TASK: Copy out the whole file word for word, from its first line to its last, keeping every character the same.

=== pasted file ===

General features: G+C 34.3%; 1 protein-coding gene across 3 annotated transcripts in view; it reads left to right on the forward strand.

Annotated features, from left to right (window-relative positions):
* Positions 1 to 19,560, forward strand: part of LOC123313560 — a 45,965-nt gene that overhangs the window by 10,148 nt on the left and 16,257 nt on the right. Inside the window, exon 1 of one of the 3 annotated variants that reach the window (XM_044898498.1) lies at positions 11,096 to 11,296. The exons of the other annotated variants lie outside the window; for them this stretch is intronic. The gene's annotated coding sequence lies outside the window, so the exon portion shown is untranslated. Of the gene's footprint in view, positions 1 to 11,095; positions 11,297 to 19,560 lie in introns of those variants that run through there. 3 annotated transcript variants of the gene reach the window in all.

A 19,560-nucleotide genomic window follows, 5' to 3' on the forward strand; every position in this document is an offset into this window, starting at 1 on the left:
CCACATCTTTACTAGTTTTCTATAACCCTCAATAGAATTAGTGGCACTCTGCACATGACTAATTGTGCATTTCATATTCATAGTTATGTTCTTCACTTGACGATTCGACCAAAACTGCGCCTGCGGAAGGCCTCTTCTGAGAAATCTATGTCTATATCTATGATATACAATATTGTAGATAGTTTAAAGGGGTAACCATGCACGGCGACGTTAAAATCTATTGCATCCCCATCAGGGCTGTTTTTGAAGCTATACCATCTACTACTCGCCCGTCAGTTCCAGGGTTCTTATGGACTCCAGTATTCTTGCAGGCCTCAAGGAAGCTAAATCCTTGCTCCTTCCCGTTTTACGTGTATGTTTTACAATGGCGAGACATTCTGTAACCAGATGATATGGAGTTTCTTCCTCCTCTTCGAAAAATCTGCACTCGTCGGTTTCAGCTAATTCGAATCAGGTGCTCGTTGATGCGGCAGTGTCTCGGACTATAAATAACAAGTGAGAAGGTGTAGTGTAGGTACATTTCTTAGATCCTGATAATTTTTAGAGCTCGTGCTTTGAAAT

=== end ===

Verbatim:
General features: G+C 34.3%; 1 protein-coding gene across 3 annotated transcripts in view; it reads left to right on the forward strand.

Annotated features, from left to right (window-relative positions):
* Positions 1 to 19,560, forward strand: part of LOC123313560 — a 45,965-nt gene that overhangs the window by 10,148 nt on the left and 16,257 nt on the right. Inside the window, exon 1 of one of the 3 annotated variants that reach the window (XM_044898498.1) lies at positions 11,096 to 11,296. The exons of the other annotated variants lie outside the window; for them this stretch is intronic. The gene's annotated coding sequence lies outside the window, so the exon portion shown is untranslated. Of the gene's footprint in view, positions 1 to 11,095; positions 11,297 to 19,560 lie in introns of those variants that run through there. 3 annotated transcript variants of the gene reach the window in all.

A 19,560-nucleotide genomic window follows, 5' to 3' on the forward strand; every position in this document is an offset into this window, starting at 1 on the left:
CCACATCTTTACTAGTTTTCTATAACCCTCAATAGAATTAGTGGCACTCTGCACATGACTAATTGTGCATTTCATATTCATAGTTATGTTCTTCACTTGACGATTCGACCAAAACTGCGCCTGCGGAAGGCCTCTTCTGAGAAATCTATGTCTATATCTATGATATACAATATTGTAGATAGTTTAAAGGGGTAACCATGCACGGCGACGTTAAAATCTATTGCATCCCCATCAGGGCTGTTTTTGAAGCTATACCATCTACTACTCGCCCGTCAGTTCCAGGGTTCTTATGGACTCCAGTATTCTTGCAGGCCTCAAGGAAGCTAAATCCTTGCTCCTTCCCGTTTTACGTGTATGTTTTACAATGGCGAGACATTCTGTAACCAGATGATATGGAGTTTCTTCCTCCTCTTCGAAAAATCTGCACTCGTCGGTTTCAGCTAATTCGAATCAGGTGCTCGTTGATGCGGCAGTGTCTCGGACTATAAATAACAAGTGAGAAGGTGTAGTGTAGGTACATTTCTTAGATCCTGATAATTTTTAGAGCTCGTGCTTTGAAAT